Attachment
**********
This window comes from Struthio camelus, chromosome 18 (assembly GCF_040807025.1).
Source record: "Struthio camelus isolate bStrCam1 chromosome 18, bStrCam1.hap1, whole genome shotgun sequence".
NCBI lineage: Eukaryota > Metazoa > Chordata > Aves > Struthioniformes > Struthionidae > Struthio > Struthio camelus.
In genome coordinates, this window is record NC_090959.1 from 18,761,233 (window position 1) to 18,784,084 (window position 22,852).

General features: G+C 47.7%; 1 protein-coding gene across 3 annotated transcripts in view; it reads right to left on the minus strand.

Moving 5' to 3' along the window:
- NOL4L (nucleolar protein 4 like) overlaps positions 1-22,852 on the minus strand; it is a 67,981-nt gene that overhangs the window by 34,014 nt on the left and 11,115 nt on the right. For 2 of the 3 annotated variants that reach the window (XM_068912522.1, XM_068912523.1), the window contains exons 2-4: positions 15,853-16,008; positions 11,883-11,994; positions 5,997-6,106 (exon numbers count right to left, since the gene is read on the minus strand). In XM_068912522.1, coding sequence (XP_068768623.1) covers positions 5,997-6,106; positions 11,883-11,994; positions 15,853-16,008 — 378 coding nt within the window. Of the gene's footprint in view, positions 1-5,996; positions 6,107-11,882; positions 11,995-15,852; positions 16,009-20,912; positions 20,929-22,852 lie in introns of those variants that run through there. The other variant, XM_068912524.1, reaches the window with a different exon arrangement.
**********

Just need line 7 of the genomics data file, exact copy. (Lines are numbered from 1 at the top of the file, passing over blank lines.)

- NOL4L (nucleolar protein 4 like) overlaps positions 1-22,852 on the minus strand; it is a 67,981-nt gene that overhangs the window by 34,014 nt on the left and 11,115 nt on the right. For 2 of the 3 annotated variants that reach the window (XM_068912522.1, XM_068912523.1), the window contains exons 2-4: positions 15,853-16,008; positions 11,883-11,994; positions 5,997-6,106 (exon numbers count right to left, since the gene is read on the minus strand). In XM_068912522.1, coding sequence (XP_068768623.1) covers positions 5,997-6,106; positions 11,883-11,994; positions 15,853-16,008 — 378 coding nt within the window. Of the gene's footprint in view, positions 1-5,996; positions 6,107-11,882; positions 11,995-15,852; positions 16,009-20,912; positions 20,929-22,852 lie in introns of those variants that run through there. The other variant, XM_068912524.1, reaches the window with a different exon arrangement.